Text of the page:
Protecting the next generation is a vital part of the work we do in this House, so I congratulate my hon. Friend Laura Trott on all her work to introduce the Bill. Much of what needs to be said has been said, so I will not be repetitious.
Despite being a Conservative who believes in the free market, I believe that this is an instance where it is absolutely right that, as parliamentarians, we—to coin a phrase—take back control from the commercial market and ban Botox and fillers for children for cosmetic purposes. One point that has not been made yet is that there is increasing evidence that brain development continues well into the 20s. That is much discussed in the field of criminal justice, and especially youth justice, and it is especially applicable to the part of the brain that is responsible for understanding the consequences of decisions. While young people may well firmly believe that they need or want Botox or a filler, they are unlikely to be doing so with complete knowledge and psychological maturity. Just because children are convinced of something, it does not necessarily mean that they are right, as I am sure many parents would agree—and I am not even a parent.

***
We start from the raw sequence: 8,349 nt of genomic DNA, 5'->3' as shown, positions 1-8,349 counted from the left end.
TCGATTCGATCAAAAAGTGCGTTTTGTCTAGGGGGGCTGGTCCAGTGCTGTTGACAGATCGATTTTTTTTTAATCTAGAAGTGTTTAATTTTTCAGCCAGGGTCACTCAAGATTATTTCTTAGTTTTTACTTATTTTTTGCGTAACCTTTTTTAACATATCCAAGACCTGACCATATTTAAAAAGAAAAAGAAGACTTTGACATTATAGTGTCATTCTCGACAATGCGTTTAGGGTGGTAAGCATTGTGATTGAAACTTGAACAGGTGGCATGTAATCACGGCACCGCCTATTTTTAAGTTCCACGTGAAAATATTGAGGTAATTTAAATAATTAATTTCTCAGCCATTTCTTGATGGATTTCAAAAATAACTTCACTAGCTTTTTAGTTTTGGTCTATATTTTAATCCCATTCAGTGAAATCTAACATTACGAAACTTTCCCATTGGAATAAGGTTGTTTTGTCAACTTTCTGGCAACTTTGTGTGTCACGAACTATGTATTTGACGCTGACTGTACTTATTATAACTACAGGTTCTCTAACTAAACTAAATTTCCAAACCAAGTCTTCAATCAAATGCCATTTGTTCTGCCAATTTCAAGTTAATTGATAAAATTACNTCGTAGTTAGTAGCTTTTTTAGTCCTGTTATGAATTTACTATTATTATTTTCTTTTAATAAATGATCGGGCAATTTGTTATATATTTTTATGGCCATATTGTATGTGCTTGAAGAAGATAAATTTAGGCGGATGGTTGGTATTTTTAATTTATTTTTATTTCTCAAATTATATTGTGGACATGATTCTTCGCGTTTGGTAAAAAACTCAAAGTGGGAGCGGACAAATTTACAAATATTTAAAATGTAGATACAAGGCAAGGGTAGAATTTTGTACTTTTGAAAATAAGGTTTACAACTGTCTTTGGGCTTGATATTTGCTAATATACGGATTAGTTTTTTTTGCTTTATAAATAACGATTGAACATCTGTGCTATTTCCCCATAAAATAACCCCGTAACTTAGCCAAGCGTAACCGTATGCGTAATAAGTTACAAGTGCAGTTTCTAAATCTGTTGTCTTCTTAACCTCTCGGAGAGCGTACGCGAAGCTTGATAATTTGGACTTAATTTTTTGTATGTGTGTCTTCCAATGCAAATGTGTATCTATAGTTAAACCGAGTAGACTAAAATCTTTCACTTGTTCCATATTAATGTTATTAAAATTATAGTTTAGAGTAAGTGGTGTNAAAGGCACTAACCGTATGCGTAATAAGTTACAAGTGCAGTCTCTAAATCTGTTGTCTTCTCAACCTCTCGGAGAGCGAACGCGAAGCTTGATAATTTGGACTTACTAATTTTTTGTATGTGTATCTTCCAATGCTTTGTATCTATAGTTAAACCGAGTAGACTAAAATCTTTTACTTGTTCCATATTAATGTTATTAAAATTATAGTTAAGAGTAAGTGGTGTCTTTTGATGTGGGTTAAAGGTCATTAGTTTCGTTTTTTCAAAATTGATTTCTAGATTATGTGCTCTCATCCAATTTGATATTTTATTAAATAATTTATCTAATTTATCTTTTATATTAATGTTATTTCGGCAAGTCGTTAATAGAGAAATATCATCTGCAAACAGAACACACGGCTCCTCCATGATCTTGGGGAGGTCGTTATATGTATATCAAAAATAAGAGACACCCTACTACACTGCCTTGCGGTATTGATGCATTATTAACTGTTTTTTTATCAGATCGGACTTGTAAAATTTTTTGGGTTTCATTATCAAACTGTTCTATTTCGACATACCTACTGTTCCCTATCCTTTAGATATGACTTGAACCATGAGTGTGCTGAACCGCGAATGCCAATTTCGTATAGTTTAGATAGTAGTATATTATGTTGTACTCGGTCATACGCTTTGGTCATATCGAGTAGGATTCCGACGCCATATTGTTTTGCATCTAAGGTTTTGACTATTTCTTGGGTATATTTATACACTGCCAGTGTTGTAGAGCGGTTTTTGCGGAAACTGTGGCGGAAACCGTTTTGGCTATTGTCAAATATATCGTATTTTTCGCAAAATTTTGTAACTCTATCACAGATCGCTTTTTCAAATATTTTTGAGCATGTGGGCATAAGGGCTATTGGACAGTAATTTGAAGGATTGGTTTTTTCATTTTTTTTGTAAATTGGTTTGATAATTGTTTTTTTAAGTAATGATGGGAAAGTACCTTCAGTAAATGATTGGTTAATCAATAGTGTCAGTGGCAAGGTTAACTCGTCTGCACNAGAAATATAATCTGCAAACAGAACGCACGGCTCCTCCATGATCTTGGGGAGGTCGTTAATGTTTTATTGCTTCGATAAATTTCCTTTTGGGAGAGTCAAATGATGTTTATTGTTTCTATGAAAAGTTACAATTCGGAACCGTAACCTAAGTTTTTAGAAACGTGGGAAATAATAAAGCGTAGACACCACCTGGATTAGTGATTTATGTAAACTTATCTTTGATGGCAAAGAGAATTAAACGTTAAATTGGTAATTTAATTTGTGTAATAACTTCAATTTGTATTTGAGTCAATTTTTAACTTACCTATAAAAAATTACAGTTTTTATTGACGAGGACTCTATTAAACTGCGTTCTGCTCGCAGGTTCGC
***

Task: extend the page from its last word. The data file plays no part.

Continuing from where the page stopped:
Much mention has been made of childhood memories—for the record, I fall into the ABBA camp. A vivid memory of my childhood is being afflicted by migraines from the age of five, and I still am now, so I am pleased that medical treatment with Botox will remain possible with the requisite strong safeguards and under the direction of a doctor.
I promised to be brief, and I will be. I am very pleased that my hon. Friend has brought the Bill to the House. I thank her for raising the profile of this dangerous practice and for doing such sterling work to protect children.